Jay Barnson. I’ve mentioned him before and I’ll probably mention him again. He’s a longtime friend who is currently working on a sequel to his successful game, Frayed Knights. He, like I, spent many years doing professional game development before going indie.

Sophie Houlden. She’s an absolute master of Unity, doing crazy awesome things in a frighteningly short amount of time. Unfortunately, a lot of her games (Swift*Stitch in particular) appear to be underrated.

Sos Sosowski. Not only did he design his own website, which is awesmoe, he developed the crazy/fantastic McPixel, which was all over YouTube after its release.

Daniel Remar. Yeah, yeah, I talk about Daniel all the time. I can’t help it; I’ve loved everything he’s done. And he somehow manages to make games while holding down a full-time job and then release them for free.

I also read recently about a woman who wrote a dozen books, one a year, while home-schooling her autistic son. I think you can see how a setup would be attractive to me.

I need to rekindle the dream of my own independent game development…and as far as I can tell, there’s only one path open to me. More on that later.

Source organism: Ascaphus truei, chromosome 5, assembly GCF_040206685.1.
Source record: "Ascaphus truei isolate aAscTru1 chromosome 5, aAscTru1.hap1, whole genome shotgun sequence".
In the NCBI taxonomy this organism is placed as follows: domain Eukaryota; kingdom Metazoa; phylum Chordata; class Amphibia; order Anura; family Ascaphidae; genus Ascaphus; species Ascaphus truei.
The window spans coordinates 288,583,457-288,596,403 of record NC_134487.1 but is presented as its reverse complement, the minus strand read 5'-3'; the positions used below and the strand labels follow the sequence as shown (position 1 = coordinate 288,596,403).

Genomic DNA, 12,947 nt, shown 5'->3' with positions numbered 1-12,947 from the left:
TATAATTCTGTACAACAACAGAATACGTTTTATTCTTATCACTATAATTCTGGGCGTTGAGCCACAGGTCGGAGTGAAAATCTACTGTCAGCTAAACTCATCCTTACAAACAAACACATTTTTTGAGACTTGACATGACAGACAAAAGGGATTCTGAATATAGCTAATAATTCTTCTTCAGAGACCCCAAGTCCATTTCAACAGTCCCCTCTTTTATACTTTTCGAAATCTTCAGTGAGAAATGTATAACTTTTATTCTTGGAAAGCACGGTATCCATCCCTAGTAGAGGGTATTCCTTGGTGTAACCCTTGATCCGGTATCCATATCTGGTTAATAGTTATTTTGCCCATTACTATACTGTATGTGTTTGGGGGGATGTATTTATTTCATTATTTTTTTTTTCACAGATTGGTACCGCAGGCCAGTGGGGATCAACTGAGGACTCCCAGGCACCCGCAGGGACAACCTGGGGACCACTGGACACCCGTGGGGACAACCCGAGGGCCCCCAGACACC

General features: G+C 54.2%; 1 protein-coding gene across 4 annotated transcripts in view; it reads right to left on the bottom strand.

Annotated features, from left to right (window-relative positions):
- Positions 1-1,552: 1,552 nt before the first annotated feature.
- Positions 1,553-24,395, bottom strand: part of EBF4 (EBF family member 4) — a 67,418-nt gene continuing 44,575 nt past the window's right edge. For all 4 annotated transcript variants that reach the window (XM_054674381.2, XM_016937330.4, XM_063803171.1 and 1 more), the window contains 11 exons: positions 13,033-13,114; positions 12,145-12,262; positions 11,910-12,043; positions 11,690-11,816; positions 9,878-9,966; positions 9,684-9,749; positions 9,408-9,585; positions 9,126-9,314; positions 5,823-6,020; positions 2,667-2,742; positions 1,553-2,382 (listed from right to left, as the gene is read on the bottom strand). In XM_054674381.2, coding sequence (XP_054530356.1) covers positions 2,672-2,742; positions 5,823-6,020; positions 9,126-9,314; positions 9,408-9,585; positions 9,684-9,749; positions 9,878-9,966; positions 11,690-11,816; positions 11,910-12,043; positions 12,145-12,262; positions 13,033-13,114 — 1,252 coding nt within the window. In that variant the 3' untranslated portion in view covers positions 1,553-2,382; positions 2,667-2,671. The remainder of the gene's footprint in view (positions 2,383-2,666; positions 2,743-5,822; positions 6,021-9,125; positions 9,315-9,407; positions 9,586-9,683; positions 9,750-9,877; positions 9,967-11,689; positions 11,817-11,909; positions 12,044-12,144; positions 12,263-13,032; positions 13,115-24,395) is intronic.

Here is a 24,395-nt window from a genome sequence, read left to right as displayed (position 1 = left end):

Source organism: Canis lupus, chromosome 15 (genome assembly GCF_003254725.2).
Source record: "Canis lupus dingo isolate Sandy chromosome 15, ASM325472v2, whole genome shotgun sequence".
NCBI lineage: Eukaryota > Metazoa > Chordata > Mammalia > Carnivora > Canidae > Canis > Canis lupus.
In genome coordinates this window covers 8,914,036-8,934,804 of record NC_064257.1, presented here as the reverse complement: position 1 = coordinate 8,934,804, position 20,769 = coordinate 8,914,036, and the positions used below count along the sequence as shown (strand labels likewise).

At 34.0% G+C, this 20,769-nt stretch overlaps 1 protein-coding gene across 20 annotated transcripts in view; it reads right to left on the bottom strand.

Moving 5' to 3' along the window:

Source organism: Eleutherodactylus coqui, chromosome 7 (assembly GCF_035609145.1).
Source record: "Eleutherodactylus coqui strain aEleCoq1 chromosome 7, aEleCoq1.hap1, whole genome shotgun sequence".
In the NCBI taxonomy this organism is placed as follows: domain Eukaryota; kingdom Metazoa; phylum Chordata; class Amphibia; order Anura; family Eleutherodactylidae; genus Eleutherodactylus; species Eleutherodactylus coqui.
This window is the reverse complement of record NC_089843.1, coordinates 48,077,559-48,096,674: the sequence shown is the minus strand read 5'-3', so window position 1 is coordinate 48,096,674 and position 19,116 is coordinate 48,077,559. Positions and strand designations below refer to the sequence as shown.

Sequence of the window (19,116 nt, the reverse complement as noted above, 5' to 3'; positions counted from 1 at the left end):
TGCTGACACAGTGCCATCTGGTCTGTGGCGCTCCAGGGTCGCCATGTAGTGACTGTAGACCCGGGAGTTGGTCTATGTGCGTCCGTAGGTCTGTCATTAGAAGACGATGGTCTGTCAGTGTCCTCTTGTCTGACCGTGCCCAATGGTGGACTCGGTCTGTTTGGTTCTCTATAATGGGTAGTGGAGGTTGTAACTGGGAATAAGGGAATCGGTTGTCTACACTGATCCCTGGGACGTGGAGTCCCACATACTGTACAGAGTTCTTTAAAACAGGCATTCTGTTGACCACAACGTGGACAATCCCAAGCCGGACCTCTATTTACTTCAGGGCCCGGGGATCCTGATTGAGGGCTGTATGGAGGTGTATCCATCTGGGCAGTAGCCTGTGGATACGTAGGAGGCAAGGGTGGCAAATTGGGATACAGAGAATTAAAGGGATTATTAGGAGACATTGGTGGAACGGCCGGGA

JRPGS (Jewel’s RPG System)

I ran a game for my youngest child, Jewel, this weekend. She’s eight, and in the second grade.

Now, just like her older sister, she has been immersed in Dungeons & Dragons and roleplaying concepts in general for her whole life. Hitpoints, mana, elves, orcs, swords, sorcery – she’s seen it all in video games and movies. Ever since she saw me buy the D&D Basic Set for her older sister Megan, she’s been asking if she could play Dungeons & Dragons.

And I’d been putting her off, for two reasons. First, she couldn’t do the math. Second, she really didn’t have the attention span.

Now that she’s eight I felt she was ready to experience roleplaying in some fashion, but I still didn’t want to let her play Dungeons & Dragons. Why? It’s just too heavy and confusing for a young roleplayer. In order to play that particular game she’d need to be able to read and do math at a much higher level than she can now.

But I felt that she was more than ready for the roleplaying experience itself, especially since she would have her older sister helping her along. What I needed was a simple, easy-to-understand roleplaying system. My goals were:

* Based on 2D6; I didn’t want to introduce polyhedral dice yet
* Low modifiers to make the math easier